Exposed: Ron Paul’s Foreign Policy Ignorance and Naivety
Did it never occur to the congressman that al-Qaeda could be, um, lying when he regurgitates their talking points?
September 15, 2011 - 12:21 am
Ironically, Paul even contradicted himself: minutes earlier, when discussing the need to cut back on the military, he complained that we had a military presence in 130 countries — bringing to mind the question: why haven’t these countries lashed out?
But what’s worse is Paul’s naivety — that he would actually swallow and regurgitate verbatim the propaganda al-Qaeda has been dishing for years: thus “Osama bin Laden and al-Qaeda have been explicit — they have been explicit, and they wrote and said”; and “I’m trying to get you to understand what the motive was behind the bombing.”
Did it never occur to the congressman that al-Qaeda could be, um, lying? Had he bothered to juxtapose al-Qaeda’s propaganda to the West — which indeed does amount to blaming U.S. foreign policy for their terrorism — with the other things “they wrote and said,” he would have learned their ultimate motives.
For example, for all his talk that U.S. “occupation” is the heart of the problem, shortly after the 9/11 strikes, Osama bin Laden wrote to fellow Muslims:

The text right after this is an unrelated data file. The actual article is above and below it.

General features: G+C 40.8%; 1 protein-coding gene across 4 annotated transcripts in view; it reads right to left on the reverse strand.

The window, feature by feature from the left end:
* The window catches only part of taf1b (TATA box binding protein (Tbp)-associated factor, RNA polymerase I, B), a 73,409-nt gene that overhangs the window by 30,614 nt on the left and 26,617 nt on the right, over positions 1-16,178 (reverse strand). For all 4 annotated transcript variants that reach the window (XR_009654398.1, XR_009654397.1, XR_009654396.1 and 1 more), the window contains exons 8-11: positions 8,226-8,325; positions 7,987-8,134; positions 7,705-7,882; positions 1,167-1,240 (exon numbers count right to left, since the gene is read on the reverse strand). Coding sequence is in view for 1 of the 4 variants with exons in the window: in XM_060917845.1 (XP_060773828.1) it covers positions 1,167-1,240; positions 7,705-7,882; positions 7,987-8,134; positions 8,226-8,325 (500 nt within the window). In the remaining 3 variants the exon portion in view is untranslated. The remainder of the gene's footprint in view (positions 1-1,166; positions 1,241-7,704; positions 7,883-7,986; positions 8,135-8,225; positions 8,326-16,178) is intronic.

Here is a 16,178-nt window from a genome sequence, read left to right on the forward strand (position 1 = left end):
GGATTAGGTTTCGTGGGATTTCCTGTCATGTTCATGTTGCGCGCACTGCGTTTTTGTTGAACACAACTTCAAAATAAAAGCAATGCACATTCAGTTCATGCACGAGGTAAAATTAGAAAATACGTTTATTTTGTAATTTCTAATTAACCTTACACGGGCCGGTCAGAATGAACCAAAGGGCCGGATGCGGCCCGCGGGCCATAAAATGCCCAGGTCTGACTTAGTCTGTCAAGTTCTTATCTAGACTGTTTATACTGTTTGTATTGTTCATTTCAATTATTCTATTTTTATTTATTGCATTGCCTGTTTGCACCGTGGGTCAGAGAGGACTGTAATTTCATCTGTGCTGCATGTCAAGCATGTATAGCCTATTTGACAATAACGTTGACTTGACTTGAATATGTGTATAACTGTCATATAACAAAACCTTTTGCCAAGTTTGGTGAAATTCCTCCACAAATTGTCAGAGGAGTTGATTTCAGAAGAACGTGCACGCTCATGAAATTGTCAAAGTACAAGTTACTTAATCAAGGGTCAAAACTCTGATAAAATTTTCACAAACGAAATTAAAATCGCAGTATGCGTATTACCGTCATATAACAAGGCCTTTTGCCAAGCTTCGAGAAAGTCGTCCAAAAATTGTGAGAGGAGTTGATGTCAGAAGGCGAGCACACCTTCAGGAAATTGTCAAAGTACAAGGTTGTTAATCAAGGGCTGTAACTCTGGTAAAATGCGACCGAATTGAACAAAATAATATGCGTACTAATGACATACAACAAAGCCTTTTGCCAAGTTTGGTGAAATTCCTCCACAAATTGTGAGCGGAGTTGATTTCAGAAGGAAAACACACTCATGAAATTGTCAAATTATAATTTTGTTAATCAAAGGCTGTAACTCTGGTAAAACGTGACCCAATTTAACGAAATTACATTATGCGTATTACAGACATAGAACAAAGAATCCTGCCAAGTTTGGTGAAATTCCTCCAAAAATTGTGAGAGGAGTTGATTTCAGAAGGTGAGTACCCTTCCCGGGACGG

Our talks with the infidel West and our conflict with them ultimately revolve around one issue — one that demands our total support, with power and determination, with one voice — and it is: Does Islam, or does it not, force people by the power of the sword to submit to its authority corporeally if not spiritually? Yes. There are only three choices in Islam:  either willing submission [conversion];  or payment of the jizya, through physical, though not spiritual, submission to the authority of Islam;  or the sword — for it is not right to let him [an infidel] live. The matter is summed up for every person alive: Either submit, or live under the suzerainty of Islam, or die. (The Al Qaeda Reader, p. 42)
This medieval threefold choice, then — conversion, subjugation, or the sword — is the ultimate source of conflict, not U.S foreign policy (see also “Reciprocal Treatment or Religious Obligation,” which compares al-Qaeda’s messages to the West with its internal messages to Muslims, documenting all the contradictions).
The good news is that, if Paul is ignorant and naive regarding al-Qaeda and its motives, based on all the loud booing he received, increasing numbers of Americans are not.